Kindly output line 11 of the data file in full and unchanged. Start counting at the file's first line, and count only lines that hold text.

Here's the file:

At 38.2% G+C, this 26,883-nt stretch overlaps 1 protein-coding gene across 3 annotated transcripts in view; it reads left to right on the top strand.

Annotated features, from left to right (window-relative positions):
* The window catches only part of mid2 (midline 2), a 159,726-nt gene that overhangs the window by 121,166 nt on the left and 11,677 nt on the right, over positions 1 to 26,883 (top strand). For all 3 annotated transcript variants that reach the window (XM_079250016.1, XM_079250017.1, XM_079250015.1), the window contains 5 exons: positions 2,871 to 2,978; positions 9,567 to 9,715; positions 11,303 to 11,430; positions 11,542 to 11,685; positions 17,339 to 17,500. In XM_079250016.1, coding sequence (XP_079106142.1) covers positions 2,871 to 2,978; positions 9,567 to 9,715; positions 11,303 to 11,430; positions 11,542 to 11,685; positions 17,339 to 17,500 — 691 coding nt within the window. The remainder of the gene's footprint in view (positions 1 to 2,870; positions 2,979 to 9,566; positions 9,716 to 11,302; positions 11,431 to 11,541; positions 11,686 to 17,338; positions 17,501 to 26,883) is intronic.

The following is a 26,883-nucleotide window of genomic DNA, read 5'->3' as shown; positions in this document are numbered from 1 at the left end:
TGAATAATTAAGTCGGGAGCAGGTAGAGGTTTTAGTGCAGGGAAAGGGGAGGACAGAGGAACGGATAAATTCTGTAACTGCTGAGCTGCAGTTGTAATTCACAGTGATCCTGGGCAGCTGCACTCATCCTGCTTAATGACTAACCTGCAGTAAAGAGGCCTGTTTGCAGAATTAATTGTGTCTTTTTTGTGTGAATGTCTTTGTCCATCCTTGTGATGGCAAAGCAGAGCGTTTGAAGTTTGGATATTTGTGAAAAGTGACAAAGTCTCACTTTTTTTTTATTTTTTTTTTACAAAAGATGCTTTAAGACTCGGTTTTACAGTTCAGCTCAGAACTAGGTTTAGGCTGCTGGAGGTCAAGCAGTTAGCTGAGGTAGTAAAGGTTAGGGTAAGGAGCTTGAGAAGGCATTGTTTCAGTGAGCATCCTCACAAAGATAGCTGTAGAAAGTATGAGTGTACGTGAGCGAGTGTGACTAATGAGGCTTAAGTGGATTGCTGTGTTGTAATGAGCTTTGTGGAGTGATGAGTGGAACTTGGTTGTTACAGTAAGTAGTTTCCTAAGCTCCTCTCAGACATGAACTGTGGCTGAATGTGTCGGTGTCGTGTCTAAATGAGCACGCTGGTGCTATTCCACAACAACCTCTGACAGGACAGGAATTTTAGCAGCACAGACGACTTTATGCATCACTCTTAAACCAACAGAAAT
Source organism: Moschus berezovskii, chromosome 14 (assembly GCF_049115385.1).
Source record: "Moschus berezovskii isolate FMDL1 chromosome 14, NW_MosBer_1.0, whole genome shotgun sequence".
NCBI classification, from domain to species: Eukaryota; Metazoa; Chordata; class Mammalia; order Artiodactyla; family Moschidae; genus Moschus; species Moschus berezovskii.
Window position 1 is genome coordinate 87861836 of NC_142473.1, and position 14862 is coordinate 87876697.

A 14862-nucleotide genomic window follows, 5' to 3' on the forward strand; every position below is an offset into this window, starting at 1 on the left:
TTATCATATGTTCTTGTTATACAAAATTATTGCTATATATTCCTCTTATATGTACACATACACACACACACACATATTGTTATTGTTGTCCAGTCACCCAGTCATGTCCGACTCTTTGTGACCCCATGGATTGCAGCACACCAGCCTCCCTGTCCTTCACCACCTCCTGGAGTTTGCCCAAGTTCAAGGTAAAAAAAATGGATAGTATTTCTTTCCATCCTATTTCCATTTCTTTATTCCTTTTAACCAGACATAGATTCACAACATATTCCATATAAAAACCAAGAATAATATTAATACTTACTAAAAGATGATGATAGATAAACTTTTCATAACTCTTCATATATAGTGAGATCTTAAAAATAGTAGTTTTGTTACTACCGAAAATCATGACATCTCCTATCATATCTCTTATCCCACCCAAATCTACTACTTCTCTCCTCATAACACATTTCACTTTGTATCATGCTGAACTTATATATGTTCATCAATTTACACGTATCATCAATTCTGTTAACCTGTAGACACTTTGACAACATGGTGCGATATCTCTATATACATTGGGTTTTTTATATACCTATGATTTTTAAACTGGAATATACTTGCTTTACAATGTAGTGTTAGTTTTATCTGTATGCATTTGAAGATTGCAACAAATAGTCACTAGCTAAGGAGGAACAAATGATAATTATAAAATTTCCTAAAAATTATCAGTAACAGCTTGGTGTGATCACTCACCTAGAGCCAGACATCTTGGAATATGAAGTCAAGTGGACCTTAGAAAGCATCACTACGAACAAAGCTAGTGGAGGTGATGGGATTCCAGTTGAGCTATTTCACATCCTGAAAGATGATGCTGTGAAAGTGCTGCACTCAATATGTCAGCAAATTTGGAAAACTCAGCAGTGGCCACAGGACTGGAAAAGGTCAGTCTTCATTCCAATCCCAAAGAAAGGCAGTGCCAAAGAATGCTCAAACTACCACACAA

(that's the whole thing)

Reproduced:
TTATCATATGTTCTTGTTATACAAAATTATTGCTATATATTCCTCTTATATGTACACATACACACACACACACATATTGTTATTGTTGTCCAGTCACCCAGTCATGTCCGACTCTTTGTGACCCCATGGATTGCAGCACACCAGCCTCCCTGTCCTTCACCACCTCCTGGAGTTTGCCCAAGTTCAAGGTAAAAAAAATGGATAGTATTTCTTTCCATCCTATTTCCATTTCTTTATTCCTTTTAACCAGACATAGATTCACAACATATTCCATATAAAAACCAAGAATAATATTAATACTTACTAAAAGATGATGATAGATAAACTTTTCATAACTCTTCATATATAGTGAGATCTTAAAAATAGTAGTTTTGTTACTACCGAAAATCATGACATCTCCTATCATATCTCTTATCCCACCCAAATCTACTACTTCTCTCCTCATAACACATTTCACTTTGTATCATGCTGAACTTATATATGTTCATCAATTTACACGTATCATCAATTCTGTTAACCTGTAGACACTTTGACAACATGGTGCGATATCTCTATATACATTGGGTTTTTTATATACCTATGATTTTTAAACTGGAATATACTTGCTTTACAATGTAGTGTTAGTTTTATCTGTATGCATTTGAAGATTGCAACAAATAGTCACTAGCTAAGGAGGAACAAATGATAATTATAAAATTTCCTAAAAATTATCAGTAACAGCTTGGTGTGATCACTCACCTAGAGCCAGACATCTTGGAATATGAAGTCAAGTGGACCTTAGAAAGCATCACTACGAACAAAGCTAGTGGAGGTGATGGGATTCCAGTTGAGCTATTTCACATCCTGAAAGATGATGCTGTGAAAGTGCTGCACTCAATATGTCAGCAAATTTGGAAAACTCAGCAGTGGCCACAGGACTGGAAAAGGTCAGTCTTCATTCCAATCCCAAAGAAAGGCAGTGCCAAAGAATGCTCAAACTACCACACAA